We've collected some questions that parents often ask about our science program here. Individual courses also have FAQ pages that address concerns about content, level of effort, approaches to controversial topics, preparation for SAT II or AP examinations, letters of recommendation, and other topics. If you don't see an answer to your question, please use the link below to write us!
2 Physics students from the 2005/2006 academic year reported scores of 4 and 5 on the Physics AP examination.
Students from the 2004/2005 Academic year taking examinations report the following scores:
2 Biology students taking the AP examination achieved 5 (the highest possible score)
2 Biology students taking the SAT II achieved scores of 710 and 780 (out of 800)
2 Chemistry students taking the SAT II achieved scores of 700 and 750
2 Physics students from the 2003/2004 Academic year taking the AP examination achieved a 4 and a 5 respectively; one of these also achieved an 800 on the SAT II Physics examination.
As a result of these reports, we feel that the course work we offer really does prepare students to compete at a high level with students from private and public instutions, and to gain recognition for their work by standard tests recognized by all colleges.
Scholars Online teachers offer college preparatory courses. We assume that students need to be able to master the material at a level that will allow them to compete for college admissions and scholarships on a par with students from both public and private institutions. Our textbooks and other materials are chosen with this purpose in mind. All of the texts we use are rated as "introductory college level", but it is also true that all of them are used in high schools recognized for their academic rigor.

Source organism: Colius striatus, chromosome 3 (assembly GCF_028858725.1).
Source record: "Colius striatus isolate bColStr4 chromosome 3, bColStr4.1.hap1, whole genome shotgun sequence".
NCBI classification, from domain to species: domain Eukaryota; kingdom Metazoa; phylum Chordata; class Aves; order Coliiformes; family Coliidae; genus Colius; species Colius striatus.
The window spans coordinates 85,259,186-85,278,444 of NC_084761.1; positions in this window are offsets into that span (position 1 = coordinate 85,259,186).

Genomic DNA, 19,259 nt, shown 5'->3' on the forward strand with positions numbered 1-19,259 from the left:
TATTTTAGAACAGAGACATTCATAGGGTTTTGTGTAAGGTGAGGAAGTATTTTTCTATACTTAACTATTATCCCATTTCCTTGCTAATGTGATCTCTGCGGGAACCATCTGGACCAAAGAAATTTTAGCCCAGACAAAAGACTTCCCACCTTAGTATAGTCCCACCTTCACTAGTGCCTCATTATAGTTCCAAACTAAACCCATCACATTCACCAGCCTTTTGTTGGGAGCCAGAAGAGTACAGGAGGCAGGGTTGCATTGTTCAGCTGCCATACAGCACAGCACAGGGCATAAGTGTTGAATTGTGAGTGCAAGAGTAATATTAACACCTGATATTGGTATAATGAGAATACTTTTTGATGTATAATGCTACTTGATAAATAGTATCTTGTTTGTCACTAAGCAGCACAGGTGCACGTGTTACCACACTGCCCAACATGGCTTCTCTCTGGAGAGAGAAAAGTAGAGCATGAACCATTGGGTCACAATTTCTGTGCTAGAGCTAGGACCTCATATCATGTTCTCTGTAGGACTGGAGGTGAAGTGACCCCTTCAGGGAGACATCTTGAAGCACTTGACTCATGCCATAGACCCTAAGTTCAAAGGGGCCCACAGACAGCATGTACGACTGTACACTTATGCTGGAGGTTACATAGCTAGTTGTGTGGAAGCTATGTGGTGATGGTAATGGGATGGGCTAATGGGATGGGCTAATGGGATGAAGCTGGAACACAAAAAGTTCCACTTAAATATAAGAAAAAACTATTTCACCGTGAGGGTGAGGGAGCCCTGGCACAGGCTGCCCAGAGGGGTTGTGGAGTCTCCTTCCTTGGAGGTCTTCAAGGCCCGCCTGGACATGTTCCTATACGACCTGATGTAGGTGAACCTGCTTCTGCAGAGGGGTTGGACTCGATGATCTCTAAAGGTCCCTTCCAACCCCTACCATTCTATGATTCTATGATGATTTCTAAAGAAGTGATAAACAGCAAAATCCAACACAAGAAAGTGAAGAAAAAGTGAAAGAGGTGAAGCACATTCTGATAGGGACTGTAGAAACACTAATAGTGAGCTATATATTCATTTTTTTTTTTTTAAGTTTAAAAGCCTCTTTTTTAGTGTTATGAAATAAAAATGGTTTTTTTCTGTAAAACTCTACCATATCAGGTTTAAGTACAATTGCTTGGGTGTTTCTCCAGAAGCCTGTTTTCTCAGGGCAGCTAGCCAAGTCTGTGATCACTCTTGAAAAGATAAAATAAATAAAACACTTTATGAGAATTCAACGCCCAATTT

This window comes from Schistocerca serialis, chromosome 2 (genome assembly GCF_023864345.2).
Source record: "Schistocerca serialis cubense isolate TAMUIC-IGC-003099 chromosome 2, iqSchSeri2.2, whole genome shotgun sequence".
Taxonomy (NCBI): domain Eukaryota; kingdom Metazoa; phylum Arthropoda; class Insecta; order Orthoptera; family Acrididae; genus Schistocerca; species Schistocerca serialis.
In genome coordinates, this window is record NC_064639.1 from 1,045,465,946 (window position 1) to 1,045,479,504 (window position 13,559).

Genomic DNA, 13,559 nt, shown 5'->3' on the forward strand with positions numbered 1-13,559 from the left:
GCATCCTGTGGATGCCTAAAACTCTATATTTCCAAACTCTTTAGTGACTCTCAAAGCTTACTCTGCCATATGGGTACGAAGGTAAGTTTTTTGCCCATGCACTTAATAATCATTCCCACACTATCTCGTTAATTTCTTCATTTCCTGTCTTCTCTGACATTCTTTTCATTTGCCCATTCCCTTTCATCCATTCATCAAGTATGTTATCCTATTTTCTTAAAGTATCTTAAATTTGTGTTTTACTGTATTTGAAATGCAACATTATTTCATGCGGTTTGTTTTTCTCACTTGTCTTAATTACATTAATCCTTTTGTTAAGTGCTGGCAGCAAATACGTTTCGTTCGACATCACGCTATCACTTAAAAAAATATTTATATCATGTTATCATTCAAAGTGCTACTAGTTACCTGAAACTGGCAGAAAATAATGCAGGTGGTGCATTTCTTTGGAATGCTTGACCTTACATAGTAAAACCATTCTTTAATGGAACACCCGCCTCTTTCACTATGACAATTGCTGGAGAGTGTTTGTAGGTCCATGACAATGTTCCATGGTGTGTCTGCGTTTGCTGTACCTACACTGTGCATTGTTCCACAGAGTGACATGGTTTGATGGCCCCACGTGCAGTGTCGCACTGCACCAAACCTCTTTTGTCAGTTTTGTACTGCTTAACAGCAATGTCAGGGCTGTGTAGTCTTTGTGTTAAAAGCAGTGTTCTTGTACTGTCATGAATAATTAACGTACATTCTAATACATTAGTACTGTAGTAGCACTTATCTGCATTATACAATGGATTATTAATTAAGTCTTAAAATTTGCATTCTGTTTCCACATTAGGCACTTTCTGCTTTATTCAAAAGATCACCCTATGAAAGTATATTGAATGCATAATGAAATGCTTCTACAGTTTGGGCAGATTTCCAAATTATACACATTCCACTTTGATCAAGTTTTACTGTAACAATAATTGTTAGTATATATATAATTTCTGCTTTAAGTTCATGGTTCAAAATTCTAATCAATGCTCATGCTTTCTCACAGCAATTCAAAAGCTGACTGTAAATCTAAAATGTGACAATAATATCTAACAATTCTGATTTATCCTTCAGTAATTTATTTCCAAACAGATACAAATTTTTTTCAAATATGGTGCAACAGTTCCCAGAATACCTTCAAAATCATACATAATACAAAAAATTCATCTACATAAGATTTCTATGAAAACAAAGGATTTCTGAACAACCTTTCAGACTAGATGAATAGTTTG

We report your student's performance in two ways, both of them numerical. The primary report includes a raw value and an adjusted value. The raw value reflects the percentage of material the student has mastered in the course against a college level scale. Because we cover a lot of material, 50% mastery is considered equivalent to a high school "C", often set at 65% or 70% of high school material. However, for students who are preparing for SAT or AP examinations, the raw scale allows them to better estimate their performance on those exams against similarly prepared students.
We recognize that our raw score is not appropriate for comparison with other high school students attempting high school level work for grades or college admission. If you chose to report your scores to an accrediting agency, we will help you adjust the Scholars Online scores to reflect a level of competency equivalent to normal high school scores. These equivalence scores are set each year after examinations are graded and are available to help parents determine a letter grade for reporting purposes.
We still believe, however, that the best way to validate and report your student's performance in biology, chemistry, or physics is to have them take the SAT Subject examination at the end of their course. Our experience has been that students who perform adequately in our courses (70% in raw score) perform outstandingly on the SAT examinations, routinely earning scores of 700 or above.
All Scholars Online courses curriculum offer quiz feedback either weekly or on a per-chapter or per-unit basis. All courses require students to complete unit homework for which they receive immediate automated feedback and individual teacher evaluations, or to post homework solutions to the course bulletin board. You can easily check at your own convenience whether your student is completing assigned work, and how he is doing on it.